-dailytelegraph.com.au

Before you view the video lets first have a look at some real life Burqa’s at beaches around the world. Maybe then we can have an informed opinion as to whether the parody has an element of truth or is in fact far too close to the truth.

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NZ Junk food manufacturers in for tough 2015

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Companies making ‘junk food’ look as though they’re in for a tough year.

If it wasn’t the Aussie council seeking to ban chips, chocolate and sugary drinks from parks, it is now UK ‘experts’ calling for a ban on junk food adverts.

The usual health experts suspects are calling for bans on junk food TV ads, saying they shouldn’t be aired before 9pm in the hope that parents will stop getting pressured by their kids wanting ‘unhealthy food and sugary drinks’.

The British Heart Foundation is saying ‘seven in ten parents with children aged four to 16 have been pestered by their children to buy junk food they have seen advertised on TV.’    Read more »

The Aussies get it, does our government? What about the opposition?

Julie Bishop, Australia’s Foreign Minister, has returned from the US and a briefing about foreign fighters in Iraq and Syria…and she is rightfully concerned.

I wonder if our government is concerned as they should be, and I really wonder if the opposition parties, the Greens in particular actually understand the issue at all.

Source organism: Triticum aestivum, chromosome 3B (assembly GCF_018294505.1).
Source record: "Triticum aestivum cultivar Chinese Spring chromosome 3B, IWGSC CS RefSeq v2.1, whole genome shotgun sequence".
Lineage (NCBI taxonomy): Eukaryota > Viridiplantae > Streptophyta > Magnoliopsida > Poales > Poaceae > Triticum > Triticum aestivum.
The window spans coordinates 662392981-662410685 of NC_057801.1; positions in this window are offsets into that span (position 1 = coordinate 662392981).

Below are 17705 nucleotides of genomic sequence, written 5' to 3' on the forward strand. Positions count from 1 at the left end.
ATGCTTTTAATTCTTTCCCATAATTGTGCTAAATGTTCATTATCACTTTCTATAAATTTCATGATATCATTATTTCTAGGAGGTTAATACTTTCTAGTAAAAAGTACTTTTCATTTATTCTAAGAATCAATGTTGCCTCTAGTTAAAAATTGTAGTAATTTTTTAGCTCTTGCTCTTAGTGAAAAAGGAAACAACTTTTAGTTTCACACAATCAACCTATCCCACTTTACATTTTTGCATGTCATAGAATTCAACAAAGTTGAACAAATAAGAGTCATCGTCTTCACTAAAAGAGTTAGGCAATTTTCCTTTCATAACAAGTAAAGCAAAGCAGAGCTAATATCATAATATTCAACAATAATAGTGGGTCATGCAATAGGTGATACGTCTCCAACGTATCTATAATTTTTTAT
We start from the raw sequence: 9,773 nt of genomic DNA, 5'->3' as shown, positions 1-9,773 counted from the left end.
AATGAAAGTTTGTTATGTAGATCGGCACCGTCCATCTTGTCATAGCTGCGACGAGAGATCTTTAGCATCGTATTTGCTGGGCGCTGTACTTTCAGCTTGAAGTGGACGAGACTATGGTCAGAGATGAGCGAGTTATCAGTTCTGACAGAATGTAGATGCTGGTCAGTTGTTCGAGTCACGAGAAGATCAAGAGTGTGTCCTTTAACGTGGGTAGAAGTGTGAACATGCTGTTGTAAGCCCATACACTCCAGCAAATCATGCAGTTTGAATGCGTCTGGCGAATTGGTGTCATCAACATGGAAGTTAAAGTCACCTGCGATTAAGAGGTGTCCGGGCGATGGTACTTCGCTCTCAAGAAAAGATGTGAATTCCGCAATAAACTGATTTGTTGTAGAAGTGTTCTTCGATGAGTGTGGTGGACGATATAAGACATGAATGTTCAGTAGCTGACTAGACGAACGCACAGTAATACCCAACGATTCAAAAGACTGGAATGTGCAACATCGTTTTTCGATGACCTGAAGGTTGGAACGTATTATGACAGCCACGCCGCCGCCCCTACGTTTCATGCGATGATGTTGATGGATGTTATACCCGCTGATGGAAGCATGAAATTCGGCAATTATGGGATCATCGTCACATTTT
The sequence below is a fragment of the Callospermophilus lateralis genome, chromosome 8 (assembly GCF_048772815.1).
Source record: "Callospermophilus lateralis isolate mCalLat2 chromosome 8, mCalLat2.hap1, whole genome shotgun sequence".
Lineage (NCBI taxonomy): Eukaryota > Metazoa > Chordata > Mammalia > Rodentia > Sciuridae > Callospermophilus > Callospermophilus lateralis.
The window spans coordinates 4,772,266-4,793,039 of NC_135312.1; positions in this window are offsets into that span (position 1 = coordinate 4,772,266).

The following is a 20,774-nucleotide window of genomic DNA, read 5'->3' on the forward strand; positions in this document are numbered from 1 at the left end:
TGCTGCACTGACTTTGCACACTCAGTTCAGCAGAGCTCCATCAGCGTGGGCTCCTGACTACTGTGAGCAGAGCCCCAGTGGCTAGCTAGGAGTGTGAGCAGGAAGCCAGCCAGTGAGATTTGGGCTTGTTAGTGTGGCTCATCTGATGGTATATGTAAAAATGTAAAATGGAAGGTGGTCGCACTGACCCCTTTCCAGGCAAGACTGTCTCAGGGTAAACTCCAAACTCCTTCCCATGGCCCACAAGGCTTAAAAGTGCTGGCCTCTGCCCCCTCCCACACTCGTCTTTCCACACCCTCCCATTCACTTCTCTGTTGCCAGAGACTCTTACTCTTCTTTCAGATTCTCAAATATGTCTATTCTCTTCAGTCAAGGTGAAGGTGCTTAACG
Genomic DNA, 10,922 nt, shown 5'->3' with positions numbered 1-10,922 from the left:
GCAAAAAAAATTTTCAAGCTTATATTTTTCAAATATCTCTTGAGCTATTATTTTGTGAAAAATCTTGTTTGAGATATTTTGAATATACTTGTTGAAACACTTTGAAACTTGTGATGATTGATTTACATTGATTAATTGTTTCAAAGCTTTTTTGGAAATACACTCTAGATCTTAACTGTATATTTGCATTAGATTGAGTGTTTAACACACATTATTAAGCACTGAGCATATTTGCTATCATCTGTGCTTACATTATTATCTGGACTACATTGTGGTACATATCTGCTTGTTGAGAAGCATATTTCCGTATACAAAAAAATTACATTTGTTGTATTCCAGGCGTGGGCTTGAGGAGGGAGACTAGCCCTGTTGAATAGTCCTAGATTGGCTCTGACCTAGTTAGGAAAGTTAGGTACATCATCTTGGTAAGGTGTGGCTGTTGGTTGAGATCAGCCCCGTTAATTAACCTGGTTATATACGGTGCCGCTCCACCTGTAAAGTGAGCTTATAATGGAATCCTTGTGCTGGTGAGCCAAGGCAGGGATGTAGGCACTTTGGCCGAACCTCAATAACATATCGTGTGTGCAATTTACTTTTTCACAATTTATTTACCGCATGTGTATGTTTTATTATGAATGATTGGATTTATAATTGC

FOREIGN Minister Julie Bishop says she is “even more troubled” by the threat of foreign fighters in the Middle East following briefings with US officials, as Tony Abbott said he was willing to consider expanding Australia’s military role in Iraq.

Australia is facing increasing pressure to upgrade its military commitment in Iraq after US President Barack Obama used his State of the Union address yesterday to strengthen the international effort to “degrade and ultimately destroy” the terrorist threat posed by Islamic State.

Ms Bishop, who is attending high-level meetings in Washington, said the terrorist threat was spreading far beyond that posed by Islamic State.

“I’m even more troubled by the phenomena of foreign fighters because of the way that they are organised, because of the way they are metastasising, that we are seeing al-Qa’ida, al-Nusra, al-Qa’ida in the Arabian Peninsula, claiming to have taken part in attacks so it’s not just ISIL,” she said.

“The focus has been on ISIL but there are many other terrorist organisations upon whom our focus is warranted.”    Read more »